When it comes to fantasy writers, many people think of talents like J.K. Rowling, J.R.R. Tolkien, C.S. Lewis, and more. One of my favorite fantasy authors is Cornelia Funke, a German native with a unique charm to her magical stories. Many of her adventures begin or stay in our world, from Italy to Indonesia. Her child characters act their age and mature when they’re ready. She writes a variety of characters and has even learned from her readers why certain characters or types are important. So far I have had the joy of reading her Inkheart trilogy, The Thief Lord, and Dragon Rider (I’m currently reading its sequel The Griffin’s Feather). I hear wonderful things about her other books, such as her MirrorWorld series, which I intend to find and add to my collection.
A unique trait in Funke’s fantasies is how grounded they are in our reality. A magical carousel is hidden in Venice, Italy. Dragons moved from Scotland to the Himalayas for their safety. Griffins reside in the Indonesian islands and have secret trades with poachers in exchange for gold. When asked why The Thief Lord is set in Venice, Italy, Funke said, “I wanted to show my readers that there is a magical place in their world that they can actually visit.” I admire her reasons behind this decision and how it carries out in her other works. It really inspires me to travel the world and see it all.
Funke never seems to forget that her characters are children that young readers can connect to. They act their age no matter what comes at them. At thirteen and sixteen, it’s easy to see why Meggie and Farid fall for each other in Inkspell. But they are still young, so of course they can easily get jealous of others and soon drift apart in Inkdeath. All the children of The Thief Lord want to escape pressures and cruelty of adults, but also seek independence. They all support each other like a family. Scipio, the Thief Lord himself, wishes to grow up. He’s like a foil to Peter Pan. Dragon Rider‘s Ben in both books has been exposed to mystical creatures of wonder and terror, and his reactions are all the same. He knows when he is in danger and is rightfully in fear, but he still can’t help but be in awe of whatever creatures he encounters. These are all realistic flaws and characteristics of young children that readers can relate to and learn from.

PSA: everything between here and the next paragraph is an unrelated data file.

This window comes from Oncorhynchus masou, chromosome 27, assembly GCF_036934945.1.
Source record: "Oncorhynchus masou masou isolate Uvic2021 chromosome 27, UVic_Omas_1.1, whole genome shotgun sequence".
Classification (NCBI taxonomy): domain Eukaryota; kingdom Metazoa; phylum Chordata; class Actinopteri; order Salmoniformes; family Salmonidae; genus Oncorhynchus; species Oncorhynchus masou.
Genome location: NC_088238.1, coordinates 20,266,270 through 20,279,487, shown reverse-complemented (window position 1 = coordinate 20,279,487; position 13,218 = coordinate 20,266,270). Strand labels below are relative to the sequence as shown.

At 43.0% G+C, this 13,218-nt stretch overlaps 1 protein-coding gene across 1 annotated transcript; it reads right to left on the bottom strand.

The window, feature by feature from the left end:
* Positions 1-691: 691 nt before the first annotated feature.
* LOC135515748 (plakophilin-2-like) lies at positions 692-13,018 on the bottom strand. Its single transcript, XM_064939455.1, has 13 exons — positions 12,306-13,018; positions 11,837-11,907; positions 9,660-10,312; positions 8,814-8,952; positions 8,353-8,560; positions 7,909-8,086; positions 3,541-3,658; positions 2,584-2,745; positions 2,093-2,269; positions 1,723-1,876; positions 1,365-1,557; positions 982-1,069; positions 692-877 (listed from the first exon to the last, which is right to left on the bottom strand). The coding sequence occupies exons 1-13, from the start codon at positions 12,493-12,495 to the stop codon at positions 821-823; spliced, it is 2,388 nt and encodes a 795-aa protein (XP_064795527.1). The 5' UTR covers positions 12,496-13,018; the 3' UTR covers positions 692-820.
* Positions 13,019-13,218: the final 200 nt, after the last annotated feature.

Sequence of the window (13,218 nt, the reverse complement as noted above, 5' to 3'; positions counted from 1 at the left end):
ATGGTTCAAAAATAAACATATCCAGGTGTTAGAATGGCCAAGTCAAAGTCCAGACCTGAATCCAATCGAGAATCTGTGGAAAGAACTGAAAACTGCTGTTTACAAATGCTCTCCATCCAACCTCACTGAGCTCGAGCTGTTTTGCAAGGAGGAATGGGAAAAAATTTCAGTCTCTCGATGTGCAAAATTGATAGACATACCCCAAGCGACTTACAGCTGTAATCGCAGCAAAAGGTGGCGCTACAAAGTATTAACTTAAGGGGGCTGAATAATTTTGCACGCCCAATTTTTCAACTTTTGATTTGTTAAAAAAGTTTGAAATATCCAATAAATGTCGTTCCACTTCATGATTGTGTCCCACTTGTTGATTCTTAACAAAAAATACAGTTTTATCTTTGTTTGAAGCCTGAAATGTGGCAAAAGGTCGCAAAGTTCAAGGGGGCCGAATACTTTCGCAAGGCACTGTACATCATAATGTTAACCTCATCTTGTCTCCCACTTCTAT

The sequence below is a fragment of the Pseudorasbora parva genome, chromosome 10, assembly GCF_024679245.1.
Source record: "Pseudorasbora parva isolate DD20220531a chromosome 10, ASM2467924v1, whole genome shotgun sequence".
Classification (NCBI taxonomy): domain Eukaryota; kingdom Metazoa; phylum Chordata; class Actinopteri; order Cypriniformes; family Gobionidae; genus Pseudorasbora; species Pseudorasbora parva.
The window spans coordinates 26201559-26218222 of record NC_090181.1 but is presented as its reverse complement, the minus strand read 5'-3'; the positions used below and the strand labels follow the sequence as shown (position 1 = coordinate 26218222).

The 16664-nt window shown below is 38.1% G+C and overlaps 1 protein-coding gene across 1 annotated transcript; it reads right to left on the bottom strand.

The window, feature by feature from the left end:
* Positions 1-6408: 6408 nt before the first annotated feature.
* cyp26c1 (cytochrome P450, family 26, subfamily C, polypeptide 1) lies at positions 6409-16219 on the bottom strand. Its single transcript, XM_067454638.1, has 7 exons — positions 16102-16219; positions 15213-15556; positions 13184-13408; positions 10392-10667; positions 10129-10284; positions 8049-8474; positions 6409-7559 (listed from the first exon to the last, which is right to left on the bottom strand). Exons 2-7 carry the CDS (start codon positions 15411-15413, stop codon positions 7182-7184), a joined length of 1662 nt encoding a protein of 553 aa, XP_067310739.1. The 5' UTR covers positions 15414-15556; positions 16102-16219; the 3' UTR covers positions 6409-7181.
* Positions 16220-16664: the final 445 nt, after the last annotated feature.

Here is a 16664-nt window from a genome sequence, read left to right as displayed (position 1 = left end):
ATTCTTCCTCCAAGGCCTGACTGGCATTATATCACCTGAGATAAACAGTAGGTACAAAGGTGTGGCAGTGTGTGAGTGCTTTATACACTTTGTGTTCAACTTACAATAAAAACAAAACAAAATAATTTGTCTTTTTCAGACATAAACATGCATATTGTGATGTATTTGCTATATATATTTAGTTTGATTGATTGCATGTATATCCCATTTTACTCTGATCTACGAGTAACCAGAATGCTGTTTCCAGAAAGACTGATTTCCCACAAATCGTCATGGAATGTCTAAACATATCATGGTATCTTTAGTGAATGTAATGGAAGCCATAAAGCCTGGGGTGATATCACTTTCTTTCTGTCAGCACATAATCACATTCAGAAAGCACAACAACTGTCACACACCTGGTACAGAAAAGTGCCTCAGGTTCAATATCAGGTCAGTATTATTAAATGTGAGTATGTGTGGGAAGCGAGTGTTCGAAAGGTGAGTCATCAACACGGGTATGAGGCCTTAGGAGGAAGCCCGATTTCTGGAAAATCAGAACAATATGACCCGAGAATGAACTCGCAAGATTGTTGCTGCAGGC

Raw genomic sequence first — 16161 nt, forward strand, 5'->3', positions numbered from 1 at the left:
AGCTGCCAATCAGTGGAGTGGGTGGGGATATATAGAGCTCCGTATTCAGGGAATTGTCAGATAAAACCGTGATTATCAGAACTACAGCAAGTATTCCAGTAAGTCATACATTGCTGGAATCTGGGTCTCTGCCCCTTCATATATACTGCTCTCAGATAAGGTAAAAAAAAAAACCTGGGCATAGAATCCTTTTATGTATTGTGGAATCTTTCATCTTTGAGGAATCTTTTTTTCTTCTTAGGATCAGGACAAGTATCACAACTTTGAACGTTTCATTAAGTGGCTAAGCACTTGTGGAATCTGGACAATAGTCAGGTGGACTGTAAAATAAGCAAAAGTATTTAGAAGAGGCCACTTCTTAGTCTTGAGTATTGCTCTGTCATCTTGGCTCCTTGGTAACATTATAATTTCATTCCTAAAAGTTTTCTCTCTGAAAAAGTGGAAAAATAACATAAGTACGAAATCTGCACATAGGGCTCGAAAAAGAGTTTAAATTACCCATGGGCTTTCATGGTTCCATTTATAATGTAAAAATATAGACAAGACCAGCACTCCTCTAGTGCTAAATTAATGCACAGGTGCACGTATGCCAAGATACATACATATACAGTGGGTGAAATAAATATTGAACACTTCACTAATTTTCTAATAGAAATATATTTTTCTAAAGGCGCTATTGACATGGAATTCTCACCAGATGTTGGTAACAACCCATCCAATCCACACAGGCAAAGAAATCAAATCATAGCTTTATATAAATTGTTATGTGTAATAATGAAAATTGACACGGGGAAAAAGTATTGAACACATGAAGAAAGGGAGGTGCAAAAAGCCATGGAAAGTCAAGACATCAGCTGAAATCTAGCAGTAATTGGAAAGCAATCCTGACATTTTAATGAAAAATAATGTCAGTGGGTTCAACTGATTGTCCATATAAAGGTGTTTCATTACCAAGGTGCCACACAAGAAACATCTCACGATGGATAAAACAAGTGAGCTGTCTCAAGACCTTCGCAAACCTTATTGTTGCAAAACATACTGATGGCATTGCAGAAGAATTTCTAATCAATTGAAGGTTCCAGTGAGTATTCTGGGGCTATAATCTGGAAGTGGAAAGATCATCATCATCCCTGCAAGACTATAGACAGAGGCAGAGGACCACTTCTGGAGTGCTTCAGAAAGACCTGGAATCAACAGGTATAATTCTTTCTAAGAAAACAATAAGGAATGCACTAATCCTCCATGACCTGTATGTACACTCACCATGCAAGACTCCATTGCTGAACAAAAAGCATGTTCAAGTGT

Writing for readers young and old, reminding us of the magic in our own world, and stretching our imaginations on what we’re capable of.
Characters in Funke’s books range in age, race, and personality. I was amazed when rereading The Thief Lord to find Mosca’s skin described as “beautifully black.” I’ve learned in recent years how important representation is, so to have a main character in a 2000 children’s novel must have been wonderful for young readers at the time. Another important character of color is the Black Prince in Inkspell. He’s a heroic Robin Hood figure praised by his peers for standing up to the wicked Adderhead. The range of activity that female characters partake in these stories has grown over the years. I tweeted my praise for the active women in the Inkheart trilogy and Dragon Rider duology and Funke replied to it! She said “A reader once asked me why there is only one girl in ThiefLord. I never forgot how up set I was when I realized she was right!(sic)” I love how this shows she really listens to her readers and acts to do better in her future work.
A combination of all of these elements can be found in Through the Water Curtain & Other Tales from Around the World. This collection of fairy tales ranges from Japan to Siberia to Vietnam and more. Funke admits to not enjoying fairy tales for the confining lessons they taught to women of their time, but she admires them “For in their imagery of monsters and magical things they preserve many forgotten truths.” The tales she found for this anthology are darker than what you’ll find from Grimm or Hans Christian Andersen. Many of the female characters are more active in their destinies and help each other more than you’d expect. While some lessons still praise the women for doing what they’re told, it is like a time machine to see what the standards were for different cultures at different times. It’s a great read, but hard to find. I had to order mine online.
Cornelia Funke is an enchanting fantasy author who deserves more credit. Writing for readers young and old, reminding us of the magic in our own world, and stretching our imaginations on what we’re capable of. Check out any of her books wherever you find them.